In an earlier field study [33], we evaluated 12 yeast strains as active yeasts formulations for B. oleae attraction and found that certain yeast strains were more attractive than others. Five of them were significantly more attractive to B. oleae than the torula yeast pellets (Figure 2). We also felt that evaluating inactive formulations of these yeasts (which is similar in concept to that of torula yeast pellet) might afford more uniform release of volatiles over time than the active formulations that had been previously evaluated and would provide better shelf life making them more attractive and usable as commercial baits.
The effectiveness of inactive and active formulations of five yeasts, K. capsulata, L. thermotolerans, P. xylosa, S. ergatensis, and N. ernobii, were compared to one another and commercial torula yeast pellets in a California olive orchard. Inactive formulations of K. capsulata, P. xylosa, N. ernobii, and L. thermotolerans yeasts were significantly more attractive to olive fruit flies when compared to commercial torula yeast pellets, while the inactive formulation of S. ergatensis was not. Of these, the inactive formulation of N. ernobii was the most attractive to B. oleae among the yeasts and formulations evaluated, resulting in 2.6-fold more flies being captured in plastic McPhail traps relative to torula yeast pellets. Bactrocera oleae were also attracted to active formulations of N. ernobii, P. xylosa, K. capsulata, and L. thermotolerans, although trap captures were lower in all cases relative to inactive formulations of the same yeasts. As anticipated, B. oleae trap captures proved somewhat inconsistent between years when using the active formulations of these yeasts. For example, the N. ernobii active formulation was second most attractive among the yeast strains tested in fall 2015, yet no B. oleae were captured in the spring 2016 study. Bactrocera oleae were also more attracted to active formulations of P. xylosa and K. capsulate in 2015 relative to 2016, while active formulations of L. thermotolerans were relatively attractive in both years. The reasons for this inconsistency in attraction for the active formulations of these yeasts are not known, but the cooler conditions present at the time of the fall 2015 field study relative to the spring 2016 trial could have been a factor influencing yeast fermentation during these studies or could affect fly populations. Consistency of active formulations seasonally and under different ambient field conditions could perhaps be improved with additional research.
The study results suggest that inactive formulations of N. ernobii, P. xylosa, K. capsulate, or L. thermotolerans could be used as attractants for B. oleae detection, monitoring, and/or control, and that attraction to these yeasts could prove more effective than to torula yeast. These four yeast strains are more attractive to olive fruit fly than torula yeast, and this could be due to their host associations in nature. The original sources from which these yeast strains were collected (insects) differs from that of torula yeast (C. jadinii; syn. C. utilis), which is associated with plants. The L. thermotolerans strain used in this study was first isolated from a male olive fruit fly trapped in a plastic McPhail trap [33]. The P. xylosa used in this study was first isolated from a Drosophilidae species, Drosophila miranda, while the K. capsulata and N. ernobii were first isolated from beetles (Table 1) [33]. Our results are also consistent with the numerous studies of interactions between other Diptera species and yeasts (e.g., [8,9,10,11,14,15,16] and references therein).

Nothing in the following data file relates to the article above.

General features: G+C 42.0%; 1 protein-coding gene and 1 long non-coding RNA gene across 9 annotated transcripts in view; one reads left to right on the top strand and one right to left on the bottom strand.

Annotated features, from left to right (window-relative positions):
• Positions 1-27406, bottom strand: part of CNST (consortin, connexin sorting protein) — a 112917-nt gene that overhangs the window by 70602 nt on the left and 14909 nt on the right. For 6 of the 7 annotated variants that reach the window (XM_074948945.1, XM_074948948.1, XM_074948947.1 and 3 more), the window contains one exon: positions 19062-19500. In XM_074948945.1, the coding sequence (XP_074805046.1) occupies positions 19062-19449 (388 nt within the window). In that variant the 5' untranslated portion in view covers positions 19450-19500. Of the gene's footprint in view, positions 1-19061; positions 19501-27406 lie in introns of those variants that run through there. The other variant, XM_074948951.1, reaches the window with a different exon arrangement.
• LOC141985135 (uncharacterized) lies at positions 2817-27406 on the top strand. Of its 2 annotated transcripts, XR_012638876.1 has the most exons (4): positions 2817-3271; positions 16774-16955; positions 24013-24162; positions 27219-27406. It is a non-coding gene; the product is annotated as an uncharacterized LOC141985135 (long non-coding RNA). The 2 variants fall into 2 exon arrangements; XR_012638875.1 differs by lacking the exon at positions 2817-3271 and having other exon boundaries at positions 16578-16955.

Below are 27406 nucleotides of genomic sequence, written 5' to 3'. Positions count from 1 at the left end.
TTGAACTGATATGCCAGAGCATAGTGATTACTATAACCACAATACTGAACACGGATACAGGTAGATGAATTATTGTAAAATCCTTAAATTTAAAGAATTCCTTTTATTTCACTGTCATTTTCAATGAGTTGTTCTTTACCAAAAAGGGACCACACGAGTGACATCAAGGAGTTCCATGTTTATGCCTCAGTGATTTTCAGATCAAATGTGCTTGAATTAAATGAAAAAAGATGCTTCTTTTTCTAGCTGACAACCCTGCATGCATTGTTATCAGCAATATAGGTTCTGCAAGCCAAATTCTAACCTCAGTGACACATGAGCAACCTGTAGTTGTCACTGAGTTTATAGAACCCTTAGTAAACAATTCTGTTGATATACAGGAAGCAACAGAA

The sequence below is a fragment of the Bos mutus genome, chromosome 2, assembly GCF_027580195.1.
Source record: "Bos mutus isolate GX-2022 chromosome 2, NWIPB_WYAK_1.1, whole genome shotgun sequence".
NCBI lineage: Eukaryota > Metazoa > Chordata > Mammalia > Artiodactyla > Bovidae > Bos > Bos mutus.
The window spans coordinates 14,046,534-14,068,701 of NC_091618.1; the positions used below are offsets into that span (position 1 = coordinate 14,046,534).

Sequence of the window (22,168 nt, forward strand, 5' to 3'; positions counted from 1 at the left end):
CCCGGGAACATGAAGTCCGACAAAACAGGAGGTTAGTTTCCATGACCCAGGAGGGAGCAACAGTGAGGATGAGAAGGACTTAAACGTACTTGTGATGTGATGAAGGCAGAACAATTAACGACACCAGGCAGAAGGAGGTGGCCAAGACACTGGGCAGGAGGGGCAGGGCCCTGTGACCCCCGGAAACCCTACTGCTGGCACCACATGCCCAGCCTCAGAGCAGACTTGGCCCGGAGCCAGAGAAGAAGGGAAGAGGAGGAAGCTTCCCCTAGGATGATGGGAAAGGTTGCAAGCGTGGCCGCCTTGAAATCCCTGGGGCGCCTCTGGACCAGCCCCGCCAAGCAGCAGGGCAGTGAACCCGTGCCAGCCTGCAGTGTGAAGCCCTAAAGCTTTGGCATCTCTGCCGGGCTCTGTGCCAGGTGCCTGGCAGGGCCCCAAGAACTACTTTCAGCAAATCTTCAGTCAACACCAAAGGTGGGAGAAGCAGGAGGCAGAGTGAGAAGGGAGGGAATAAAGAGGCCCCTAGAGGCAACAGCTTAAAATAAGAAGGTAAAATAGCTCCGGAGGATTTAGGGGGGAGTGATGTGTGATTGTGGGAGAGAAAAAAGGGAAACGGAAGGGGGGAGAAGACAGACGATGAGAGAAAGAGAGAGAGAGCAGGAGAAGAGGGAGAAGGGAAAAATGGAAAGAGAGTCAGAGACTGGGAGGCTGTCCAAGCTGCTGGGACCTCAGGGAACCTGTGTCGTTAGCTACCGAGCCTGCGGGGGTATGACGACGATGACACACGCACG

In a previous study [33], solid phase microextraction/gas chromatography/mass spectrometry (SPME/GC/MS) analysis of active formulations of three of these yeast strains identified five volatile compounds that were attractive to B. oleae in a laboratory Y-tube olfactometer assay. Bactrocera oleae were also highly attracted to these yeasts in our field studies. The same study [33] showed that volatile compounds produced by active torula yeast (C. jadinii; syn. C. utilis) in PDB greatly differed from those produced by inactive commercial torula yeast pellets suspended in water and that inactive torula yeast pellets were much more attractive to B. oleae than active C. jadinii; syn. C. utilis [33]. Identification of the volatile profiles of inactive formulations of K. capsulata, P. xylos, L. thermotolerans, and N. ernobii could lead to the discovery of specific volatile compounds that may be responsible for olive fruit fly attraction that can be used as improved attractants in integrated pest management (IPM) programs.
We observed that plastic McPhail traps baited with inactive and active formulations of K. capsulata, P. xylosa, N. ernobii, L. thermotolerants, or S. ergatensis also captured many different dipterans as well as other insects. This is unsurprising as it is well known that many insects from several orders, including beetles, flies, ants, and bees, interact with yeasts [44,45,46,47,48] In both years of our study, plastic McPhail traps containing L. thermotolerans captured the greatest number and diversity of insects compared to the other yeast strains. Nakazawa ernobii attracted the greatest number of wasps, especially the active yeast formulation (data not shown). Previous researches on eusocial insects extensively describe their associations with yeasts and other microbes [49,50,51].